On February 3, 2015, the Department assessed the Taxpayer for personal income tax, penalty and interest for the 2011, 2012 and 2013 tax years. On February 11, 2015, the Taxpayer filed a protest to the assessment. The Taxpayer admitted that he and his wife were residents of New Mexico from 2000 until 2008. The Taxpayer and his wife jointly purchased a home in Lamy, New Mexico in 2005. The relationship between the Taxpayer and his wife became strained, and they chose not to divorce or legally separate, but to live separately and remain married. In 2008, the Taxpayer and his wife jointly purchased a second home in Tennessee. The Taxpayer renovated that home to his specifications and the intention was for the Taxpayer to live at the Tennessee home while his wife remained in the Lamy home. In 2008, the Taxpayer executed a last will and testament which was signed, executed and witnessed in New Mexico, and listed his wife as his sole heir. In 2009, the Taxpayer obtained a Tennessee driver’s license. The Taxpayer continued to register his vehicles in New Mexico until late 2013. Throughout 2012 and 2013, the Taxpayer was living and working full-time in Tanzania, where he leased an apartment, bought a car, and obtained a driver’s license. The Taxpayer was rarely in the United States. When he did visit the United States, most of his time was spent with his wife, who also visited him in Tanzania. In 2012, the Taxpayer’s wife died. During the tax years in question, the majority of the Taxpayer’s mail was sent to the Lamy address and collected by his wife, and later a neighbor. After his wife’s death, the Taxpayer continued to travel to New Mexico to deal with the estate and the sale of the Lamy home. For several months after his wife’s death, the Taxpayer continued to house vehicles in New Mexico, and renewed the registrations in New Mexico in early 2013. The Taxpayer conceded that he was liable for New Mexico personal income tax for 2011, so the issue to be decided at hearing was whether the Taxpayer was also liable for personal income tax, penalty and interest for the 2012 and 2013 tax years. The Taxpayer argued that he intended to establish Tennessee as his home by moving there in 2008, doing substantial home renovations, and moving his prized African art collection there. The Department argues that the Taxpayer’s intent was not sufficient. He was an admitted resident of New Mexico for several years and continued to spend the majority of his time here while working abroad. The Department argues that the Taxpayer continued to treat New Mexico as his residence in a number of ways. Regulation 184.108.40.206 NMAC uses a number of criteria to determine domicile, and in this case the hearing officer found that the majority of those indicated that the Taxpayer was domiciled in New Mexico for the tax years in question. The Taxpayer’s protest was denied.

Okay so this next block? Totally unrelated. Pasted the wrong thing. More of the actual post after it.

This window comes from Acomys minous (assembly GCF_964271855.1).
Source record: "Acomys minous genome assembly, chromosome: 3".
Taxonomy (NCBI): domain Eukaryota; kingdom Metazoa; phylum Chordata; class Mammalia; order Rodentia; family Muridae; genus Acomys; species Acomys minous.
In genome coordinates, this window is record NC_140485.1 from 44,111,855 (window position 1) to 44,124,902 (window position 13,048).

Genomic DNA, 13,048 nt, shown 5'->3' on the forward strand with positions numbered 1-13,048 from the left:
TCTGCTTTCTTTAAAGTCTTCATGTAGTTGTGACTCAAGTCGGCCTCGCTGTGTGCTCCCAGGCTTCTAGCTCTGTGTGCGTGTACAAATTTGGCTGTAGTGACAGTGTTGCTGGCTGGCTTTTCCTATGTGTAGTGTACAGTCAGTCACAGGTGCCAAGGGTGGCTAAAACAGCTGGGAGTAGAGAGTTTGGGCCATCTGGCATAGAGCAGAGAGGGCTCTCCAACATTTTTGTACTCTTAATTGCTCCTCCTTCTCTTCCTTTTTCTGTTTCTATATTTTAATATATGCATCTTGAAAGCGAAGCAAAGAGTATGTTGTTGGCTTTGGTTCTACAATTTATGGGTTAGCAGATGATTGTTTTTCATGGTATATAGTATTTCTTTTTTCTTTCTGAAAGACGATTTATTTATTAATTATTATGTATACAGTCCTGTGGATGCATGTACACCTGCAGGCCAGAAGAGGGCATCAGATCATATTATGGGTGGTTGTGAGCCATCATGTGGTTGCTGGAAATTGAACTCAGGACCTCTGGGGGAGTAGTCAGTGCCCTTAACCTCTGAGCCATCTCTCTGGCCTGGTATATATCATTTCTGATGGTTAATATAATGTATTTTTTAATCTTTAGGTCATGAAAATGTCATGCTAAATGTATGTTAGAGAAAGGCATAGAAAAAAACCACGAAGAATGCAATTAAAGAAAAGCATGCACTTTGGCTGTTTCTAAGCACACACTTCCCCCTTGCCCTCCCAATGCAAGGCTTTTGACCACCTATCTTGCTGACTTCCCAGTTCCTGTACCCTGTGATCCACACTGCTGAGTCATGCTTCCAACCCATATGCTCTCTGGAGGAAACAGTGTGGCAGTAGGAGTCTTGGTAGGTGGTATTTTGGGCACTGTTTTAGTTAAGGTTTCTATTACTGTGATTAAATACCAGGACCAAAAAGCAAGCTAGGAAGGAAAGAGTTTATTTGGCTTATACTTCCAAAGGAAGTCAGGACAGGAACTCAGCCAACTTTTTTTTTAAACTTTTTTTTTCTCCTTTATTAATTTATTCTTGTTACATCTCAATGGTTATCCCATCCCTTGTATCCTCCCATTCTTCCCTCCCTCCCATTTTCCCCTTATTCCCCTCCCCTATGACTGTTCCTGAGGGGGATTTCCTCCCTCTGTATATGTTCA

James R. Hellerman